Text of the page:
A new, small industry has been established at Alberton, P. E. I. where Stephen M. Burke is beginning to manufacture concrete blocks. This is the first such plant to be put into operation west of Summerside. It is hoped that the new industry will expand and provide much needed employment for men in the area.” “The Guardian,” 26 July 1962.
“Perceiving that there would be a sale for a limited number of concrete blocks in the locality, Mr. Burke began to experiment in their manufacture two years ago but was not satisfied with the results. Further experiments were made last year but he still felt his product was not good enough for the construction market.”
“From time-to-time he has received assistance from the National Research Council and during the past winter and spring he has secured additional equipment. Much thought and many hours of labour have gone into his present set-up and he expects to have his product ready for government inspection within a short time.”
“One ingredient of concrete blocks, known as ‘aggregate’, is a mixture of sand and four different sizes of gravel. Mr. Burke obtains his supply at Brae and hauls it the twenty-five miles to Alberton in his own truck.”
“To manufacture the blocks, aggregate, cement and water, in the proper proportions, are combined in a mixer and then carried by a conveyer to the block machine. In this mould box, which holds enough for one block, a fifteen second vibrating process brings the mixture to a semi-solid state. It is then transferred to a platform and left to set. After twenty-four hours the blocks may be piled up but they must be handled carefully for three or four additional days. Complete drying by air takes several weeks.”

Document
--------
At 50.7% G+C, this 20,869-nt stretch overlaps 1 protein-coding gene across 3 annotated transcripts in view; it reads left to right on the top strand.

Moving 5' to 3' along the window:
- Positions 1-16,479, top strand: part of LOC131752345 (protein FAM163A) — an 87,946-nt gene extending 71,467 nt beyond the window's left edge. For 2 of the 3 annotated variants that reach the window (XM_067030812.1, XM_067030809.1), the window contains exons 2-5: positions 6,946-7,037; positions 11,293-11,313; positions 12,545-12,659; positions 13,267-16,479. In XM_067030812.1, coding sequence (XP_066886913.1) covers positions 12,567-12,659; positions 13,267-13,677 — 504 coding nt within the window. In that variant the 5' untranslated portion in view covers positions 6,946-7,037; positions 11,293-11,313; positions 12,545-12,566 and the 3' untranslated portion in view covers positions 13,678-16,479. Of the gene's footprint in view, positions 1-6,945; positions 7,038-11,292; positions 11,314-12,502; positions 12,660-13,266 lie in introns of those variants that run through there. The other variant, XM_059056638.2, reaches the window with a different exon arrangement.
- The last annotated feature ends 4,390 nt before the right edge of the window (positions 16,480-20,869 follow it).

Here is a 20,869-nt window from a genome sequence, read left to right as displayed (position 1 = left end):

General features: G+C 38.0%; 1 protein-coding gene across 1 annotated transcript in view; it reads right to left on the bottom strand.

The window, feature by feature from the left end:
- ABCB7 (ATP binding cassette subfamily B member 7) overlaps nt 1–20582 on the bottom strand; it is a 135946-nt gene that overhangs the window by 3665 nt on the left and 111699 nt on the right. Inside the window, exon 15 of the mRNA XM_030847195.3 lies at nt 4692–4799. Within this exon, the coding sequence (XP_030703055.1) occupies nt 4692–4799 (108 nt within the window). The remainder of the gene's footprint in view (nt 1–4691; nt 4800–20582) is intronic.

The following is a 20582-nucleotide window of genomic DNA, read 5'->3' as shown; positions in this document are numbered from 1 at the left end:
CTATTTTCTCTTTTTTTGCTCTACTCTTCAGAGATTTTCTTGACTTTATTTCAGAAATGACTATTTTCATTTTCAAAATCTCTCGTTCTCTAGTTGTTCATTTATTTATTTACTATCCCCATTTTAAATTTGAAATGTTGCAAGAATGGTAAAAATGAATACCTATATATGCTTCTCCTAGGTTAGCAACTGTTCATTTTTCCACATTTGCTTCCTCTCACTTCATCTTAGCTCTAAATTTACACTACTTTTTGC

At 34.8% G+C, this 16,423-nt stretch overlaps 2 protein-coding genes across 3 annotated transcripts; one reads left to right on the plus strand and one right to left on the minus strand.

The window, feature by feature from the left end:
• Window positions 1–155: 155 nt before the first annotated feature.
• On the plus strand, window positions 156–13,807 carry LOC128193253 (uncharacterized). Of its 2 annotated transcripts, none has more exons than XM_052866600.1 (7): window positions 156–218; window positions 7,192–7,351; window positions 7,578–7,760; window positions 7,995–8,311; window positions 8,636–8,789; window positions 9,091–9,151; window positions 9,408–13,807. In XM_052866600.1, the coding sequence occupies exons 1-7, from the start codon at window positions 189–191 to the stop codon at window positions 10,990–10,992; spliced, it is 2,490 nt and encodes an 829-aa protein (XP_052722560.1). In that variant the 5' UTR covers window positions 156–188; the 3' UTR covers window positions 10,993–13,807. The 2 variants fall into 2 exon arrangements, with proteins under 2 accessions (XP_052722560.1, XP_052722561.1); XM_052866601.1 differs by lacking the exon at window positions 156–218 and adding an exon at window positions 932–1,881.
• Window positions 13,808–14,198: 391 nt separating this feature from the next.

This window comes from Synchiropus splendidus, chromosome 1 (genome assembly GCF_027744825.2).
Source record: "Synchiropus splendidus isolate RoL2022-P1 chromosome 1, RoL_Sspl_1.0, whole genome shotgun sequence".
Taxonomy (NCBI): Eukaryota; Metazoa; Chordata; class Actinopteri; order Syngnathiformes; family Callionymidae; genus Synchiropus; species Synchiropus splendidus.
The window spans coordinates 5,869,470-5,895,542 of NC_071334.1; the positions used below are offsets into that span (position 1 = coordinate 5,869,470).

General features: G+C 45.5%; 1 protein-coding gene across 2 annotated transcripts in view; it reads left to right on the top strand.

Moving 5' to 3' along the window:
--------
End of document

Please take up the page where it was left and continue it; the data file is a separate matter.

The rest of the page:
“Mr. Burke says his facilities for curing are not perfected yet but he hopes to build a suitable kiln this season. Of concrete block construction, it will be fourteen feet by twenty-two feet with a low roof so there will be a minimum of air to heat. When the kiln is ready for use the concrete blocks will be conveyed to it in the semi-solid state. Its capacity will be six hundred blocks.”
“The blocks will remain in the kiln for three hours with the steam temperature being brought up to 180 degrees Fahrenheit. This will be followed by a three-hour period of forced air drying. This process will give them eighty percent of their maximum strength.”
“It is unlikely that the demand for concrete blocks will provide steady employment at the plant but part-time work will be provided for two employees. Mr. Burke estimates that three men can manufacture four hundred blocks a day.”
Post Script, “The Guardian,” 19 April 1963.
“Stephen M Burke passed away in the Prince County Hospital on 18 April 1963 as the result of serious injuries sustained the day before while he was attempting to launch a boat at Alberton South.”